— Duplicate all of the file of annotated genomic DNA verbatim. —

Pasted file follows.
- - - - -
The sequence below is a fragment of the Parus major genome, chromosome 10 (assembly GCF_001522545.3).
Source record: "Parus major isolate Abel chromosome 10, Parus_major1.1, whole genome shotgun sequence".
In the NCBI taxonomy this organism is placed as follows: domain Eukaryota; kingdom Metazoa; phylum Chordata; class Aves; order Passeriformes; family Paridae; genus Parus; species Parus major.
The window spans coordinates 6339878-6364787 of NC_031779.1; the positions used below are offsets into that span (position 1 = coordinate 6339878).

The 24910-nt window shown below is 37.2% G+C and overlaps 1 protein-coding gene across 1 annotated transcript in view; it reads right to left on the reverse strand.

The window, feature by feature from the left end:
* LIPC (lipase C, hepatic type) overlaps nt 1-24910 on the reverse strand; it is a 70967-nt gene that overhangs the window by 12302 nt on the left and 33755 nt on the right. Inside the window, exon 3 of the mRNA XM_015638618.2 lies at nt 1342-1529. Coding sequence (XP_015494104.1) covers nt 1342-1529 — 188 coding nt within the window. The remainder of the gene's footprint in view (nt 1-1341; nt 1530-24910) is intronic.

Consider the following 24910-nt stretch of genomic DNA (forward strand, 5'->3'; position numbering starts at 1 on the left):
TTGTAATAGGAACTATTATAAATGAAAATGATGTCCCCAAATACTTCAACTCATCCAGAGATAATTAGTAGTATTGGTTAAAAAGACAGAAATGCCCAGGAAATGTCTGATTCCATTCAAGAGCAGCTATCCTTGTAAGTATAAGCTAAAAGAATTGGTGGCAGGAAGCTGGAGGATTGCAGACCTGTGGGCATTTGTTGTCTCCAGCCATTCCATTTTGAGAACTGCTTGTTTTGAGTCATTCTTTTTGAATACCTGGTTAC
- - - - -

The sequence below is a fragment of the Parus major genome, chromosome 10 (assembly GCF_001522545.3).
Source record: "Parus major isolate Abel chromosome 10, Parus_major1.1, whole genome shotgun sequence".
In the NCBI taxonomy this organism is placed as follows: domain Eukaryota; kingdom Metazoa; phylum Chordata; class Aves; order Passeriformes; family Paridae; genus Parus; species Parus major.
The window spans coordinates 6339878-6364787 of NC_031779.1; the positions used below are offsets into that span (position 1 = coordinate 6339878).

The 24910-nt window shown below is 37.2% G+C and overlaps 1 protein-coding gene across 1 annotated transcript in view; it reads right to left on the reverse strand.

The window, feature by feature from the left end:
* LIPC (lipase C, hepatic type) overlaps nt 1-24910 on the reverse strand; it is a 70967-nt gene that overhangs the window by 12302 nt on the left and 33755 nt on the right. Inside the window, exon 3 of the mRNA XM_015638618.2 lies at nt 1342-1529. Coding sequence (XP_015494104.1) covers nt 1342-1529 — 188 coding nt within the window. The remainder of the gene's footprint in view (nt 1-1341; nt 1530-24910) is intronic.

Consider the following 24910-nt stretch of genomic DNA (forward strand, 5'->3'; position numbering starts at 1 on the left):
TTGTAATAGGAACTATTATAAATGAAAATGATGTCCCCAAATACTTCAACTCATCCAGAGATAATTAGTAGTATTGGTTAAAAAGACAGAAATGCCCAGGAAATGTCTGATTCCATTCAAGAGCAGCTATCCTTGTAAGTATAAGCTAAAAGAATTGGTGGCAGGAAGCTGGAGGATTGCAGACCTGTGGGCATTTGTTGTCTCCAGCCATTCCATTTTGAGAACTGCTTGTTTTGAGTCATTCTTTTTGAATACCTGGTTAC